Skip to Content
North Carolina Newspapers

The daily Tar Heel. (Chapel Hill, N.C.) 1946-current, February 15, 1942, Page 1, Image 1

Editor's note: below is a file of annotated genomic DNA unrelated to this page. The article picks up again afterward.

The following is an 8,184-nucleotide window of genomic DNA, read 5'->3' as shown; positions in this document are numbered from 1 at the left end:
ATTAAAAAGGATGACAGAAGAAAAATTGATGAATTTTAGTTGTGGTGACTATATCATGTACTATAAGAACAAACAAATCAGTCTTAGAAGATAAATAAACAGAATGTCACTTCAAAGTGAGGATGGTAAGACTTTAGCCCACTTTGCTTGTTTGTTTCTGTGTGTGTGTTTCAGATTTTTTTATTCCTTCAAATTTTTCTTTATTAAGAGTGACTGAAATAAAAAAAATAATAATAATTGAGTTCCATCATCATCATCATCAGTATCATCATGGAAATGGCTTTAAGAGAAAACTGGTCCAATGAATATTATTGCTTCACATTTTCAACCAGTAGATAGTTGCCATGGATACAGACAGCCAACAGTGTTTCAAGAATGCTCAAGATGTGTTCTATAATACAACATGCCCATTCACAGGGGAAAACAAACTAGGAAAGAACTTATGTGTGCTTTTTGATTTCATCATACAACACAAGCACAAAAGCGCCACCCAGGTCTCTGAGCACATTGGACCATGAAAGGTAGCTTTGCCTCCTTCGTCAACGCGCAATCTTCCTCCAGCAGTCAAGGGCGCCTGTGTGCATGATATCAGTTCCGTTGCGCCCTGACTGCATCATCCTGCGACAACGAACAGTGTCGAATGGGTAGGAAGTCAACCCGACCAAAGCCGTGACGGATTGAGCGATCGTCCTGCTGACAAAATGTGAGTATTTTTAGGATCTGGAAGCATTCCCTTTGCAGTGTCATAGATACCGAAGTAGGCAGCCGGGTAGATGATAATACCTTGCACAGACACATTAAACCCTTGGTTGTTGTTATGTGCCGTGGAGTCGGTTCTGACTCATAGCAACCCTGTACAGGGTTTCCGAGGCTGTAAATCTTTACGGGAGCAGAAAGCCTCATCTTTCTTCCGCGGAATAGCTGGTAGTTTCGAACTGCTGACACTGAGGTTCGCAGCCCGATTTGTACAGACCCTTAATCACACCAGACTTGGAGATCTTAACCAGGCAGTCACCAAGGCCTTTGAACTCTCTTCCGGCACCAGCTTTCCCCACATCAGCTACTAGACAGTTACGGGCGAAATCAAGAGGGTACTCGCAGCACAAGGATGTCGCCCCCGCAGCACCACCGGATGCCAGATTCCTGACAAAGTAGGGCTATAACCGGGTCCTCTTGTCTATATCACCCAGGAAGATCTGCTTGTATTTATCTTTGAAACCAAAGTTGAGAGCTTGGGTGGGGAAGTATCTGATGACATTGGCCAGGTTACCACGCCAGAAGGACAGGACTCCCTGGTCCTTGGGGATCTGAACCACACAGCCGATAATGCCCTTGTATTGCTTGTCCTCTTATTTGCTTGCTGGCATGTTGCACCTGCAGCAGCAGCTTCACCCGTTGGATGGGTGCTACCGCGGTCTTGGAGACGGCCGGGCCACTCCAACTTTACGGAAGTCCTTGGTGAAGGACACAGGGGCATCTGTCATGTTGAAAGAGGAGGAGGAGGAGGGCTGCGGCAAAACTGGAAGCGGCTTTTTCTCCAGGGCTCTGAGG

Below is the OCR text representation of this newspaper page. It is also available as plain text as well as XML.